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Published: August 4th 2017
This was our first attempt at hitchhiking in Vietnam and we'd not been stood for 5 minutes on the road before another couple told us they had tried and it was a hopeless venture. It took them 4 hours last time to get one lift. 10 minutes later we got a lift with a helpful trucker and took great pleasure in waving to them out of the window as we zoomed by! This guy took us two thirds of the way and once again no sooner had we got out we hailed another lad who took us pretty much the rest of the way.
We'd arranged to meet up with a Vietnamese friend we'd met in Laos (Tano) and stayed at his families air bnb - it was plush! Da nang itself was very modern and was a bit of a concrete jungle. Had we not stayed with Tano and gained his knowledge we may not have enjoyed it as much as we did. Once we settled in and met his mum and sister we popped out for a late lunch and in the evening we borrowed a motorbike to see the much anticipated fire breathing dragon bridge show. We waited for 2 hours in the threatening rain, which wasn't a problem whatsoever with our brand spanking new, all singing, all dancing Asian rain macs (everyone was jealous and under umbrellas - suckers). The show itself started at 9pm and consisted of 9 fireballs coming from the dragons mouth followed by 9 fire hose sized sprays of water. Lots of whooping from the crowd and everyone seemed to enjoy it.... we were slightly downhearted as we thought there would be fireworks and even considered whether there would be music involved - we temporarily forgot we were in Asia.
The next morning Tanos mum made a gorgeous fried rice breakfast. We were warned a storm was coming the previous night (there's a theme here) so we were back on the bike earlyish to set off to Marble Mountain. We eventually found the entrance and a very kind lady with an alterior motive let us park outside her gift shop. We climbed up the many stairs to explore the caves, pagodas, viewpoints and statues. It was very beautiful with panoramic views of the city and coastline. We watched the monks going about their rituals and we also bumped into Alex and Aluna again which was a bonus even though we were looking our best raining with sweat during the conversation. We headed back down knowing full well we were about to be bombarded by aforementioned gift shop lady. Sure enough she spent a good 20 minutes taking us round every inch of her shop putting necklaces and bracelets on us trying to convince us we needed a marble statue as a souvenir. We got out of there with our wallets still intact.
After checking in at the house we headed off to get some grub from the supermarket and were very pleased with ourselves as we got bargain meals for 50p each. Tummies rumbling we tucked into all of 4 mouthfuls before decided that the fishy oyster sauce was just too much to handle. So chucked them in the bin and proceeded to treat ourselves at the bakery.
We got back on the bike and headed up to another mountain region/viewpoint/island/peninsula which was pretty epic. The clouds were hugging the peaks where we stood and we could feel the big change in air temperature. Char got goosebumps so we headed back down to the locals beach and tried the highly recommended Nuoc Mia (sugarcane drink) which was pretty tasty!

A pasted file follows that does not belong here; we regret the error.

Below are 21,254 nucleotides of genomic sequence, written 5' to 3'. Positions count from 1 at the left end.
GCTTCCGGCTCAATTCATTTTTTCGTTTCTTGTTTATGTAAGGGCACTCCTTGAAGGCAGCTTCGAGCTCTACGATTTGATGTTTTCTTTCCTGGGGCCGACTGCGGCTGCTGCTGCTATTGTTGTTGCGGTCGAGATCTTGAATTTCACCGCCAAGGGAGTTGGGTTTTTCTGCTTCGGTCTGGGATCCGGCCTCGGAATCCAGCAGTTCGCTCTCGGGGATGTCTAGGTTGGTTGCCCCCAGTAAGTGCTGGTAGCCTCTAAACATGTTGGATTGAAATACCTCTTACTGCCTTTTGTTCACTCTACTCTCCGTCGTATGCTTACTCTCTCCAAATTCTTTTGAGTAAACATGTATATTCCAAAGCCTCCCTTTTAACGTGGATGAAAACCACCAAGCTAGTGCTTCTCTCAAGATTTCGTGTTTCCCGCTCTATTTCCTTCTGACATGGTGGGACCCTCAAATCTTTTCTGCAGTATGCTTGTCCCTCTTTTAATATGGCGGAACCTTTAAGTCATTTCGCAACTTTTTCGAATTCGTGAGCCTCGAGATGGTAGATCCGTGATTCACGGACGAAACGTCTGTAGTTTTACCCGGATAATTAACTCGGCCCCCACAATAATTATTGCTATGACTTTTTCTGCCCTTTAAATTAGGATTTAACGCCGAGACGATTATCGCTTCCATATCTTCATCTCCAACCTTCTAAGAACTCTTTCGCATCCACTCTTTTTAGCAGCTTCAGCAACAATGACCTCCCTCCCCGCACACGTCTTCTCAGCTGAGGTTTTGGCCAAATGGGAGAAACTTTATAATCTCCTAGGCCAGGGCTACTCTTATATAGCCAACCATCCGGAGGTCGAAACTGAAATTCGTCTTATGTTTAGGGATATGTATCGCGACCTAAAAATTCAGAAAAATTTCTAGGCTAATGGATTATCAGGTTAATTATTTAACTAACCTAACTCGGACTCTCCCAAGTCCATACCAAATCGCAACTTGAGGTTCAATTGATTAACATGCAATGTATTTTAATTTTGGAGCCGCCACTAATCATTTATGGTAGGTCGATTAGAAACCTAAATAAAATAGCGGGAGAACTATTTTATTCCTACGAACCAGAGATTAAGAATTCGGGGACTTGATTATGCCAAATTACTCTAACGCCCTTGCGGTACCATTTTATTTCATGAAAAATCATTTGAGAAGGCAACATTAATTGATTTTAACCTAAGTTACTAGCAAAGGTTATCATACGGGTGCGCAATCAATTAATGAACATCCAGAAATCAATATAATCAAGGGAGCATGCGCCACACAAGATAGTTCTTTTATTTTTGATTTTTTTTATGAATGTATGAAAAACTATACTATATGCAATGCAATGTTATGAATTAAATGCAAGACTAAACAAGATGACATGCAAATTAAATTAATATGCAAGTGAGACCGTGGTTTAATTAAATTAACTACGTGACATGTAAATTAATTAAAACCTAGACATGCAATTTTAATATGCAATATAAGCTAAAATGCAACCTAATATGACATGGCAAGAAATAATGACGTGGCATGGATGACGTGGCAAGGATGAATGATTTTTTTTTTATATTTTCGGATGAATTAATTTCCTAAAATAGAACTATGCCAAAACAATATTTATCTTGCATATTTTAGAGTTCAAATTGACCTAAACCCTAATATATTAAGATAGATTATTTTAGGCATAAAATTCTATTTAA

That evening we sat with Tano who attempted to teach us Chinese Chess. He was very patient and we think we can now proudly say that we know what the pieces do. Even though it was 2 verses one and we took 5 minutes over every move (discussing at length with Tano) he absolutely destroyed us.
The following day we had planned to leave for Hue but the heavens had opened (see what we mean about the theme) and the storms eye was bordering Hue so thought it best to take shelter and stay at Tano's house. There was a power cut so Char tried to teach Jack a tune on the ivories. We were just starting to think we could potentially open at the Royal Albert Hall when Tano sat down and showed us how playing the piano should actually sound. We were pleasantly interrupted by mum and sister who laid on an absolute feast! There were fried shrimps, avocado salad, pork soup, omelette, fried rice with French bread. We gladly tucked in and even more surprised at the compliments we received at our chopstick skills (just call us chopstick warriors). Later that afternoon Tano took us to his local coffee chop with no travellers in site. It was a really authentic Vietnamese coffee shop with war memorabilia with 60s music playing on a record player. We also took the Chinese chess board where we were once again destroyed. To make us feel a little better we changed to a card game we knew and proceeded to destroy him.
We bought train tickets to Hue that evening and the following morning said our goodbyes with another treat from mum for breakfast. They were called Banh Beo - small bowls of steamed rice cakes, peanut sauce, dried shrimp topped off with a Chilli oil, they were great - Jack had 5. Hopefully we'll be able to treat Tano to a Sunday Roast when he visits England at some point in the future!
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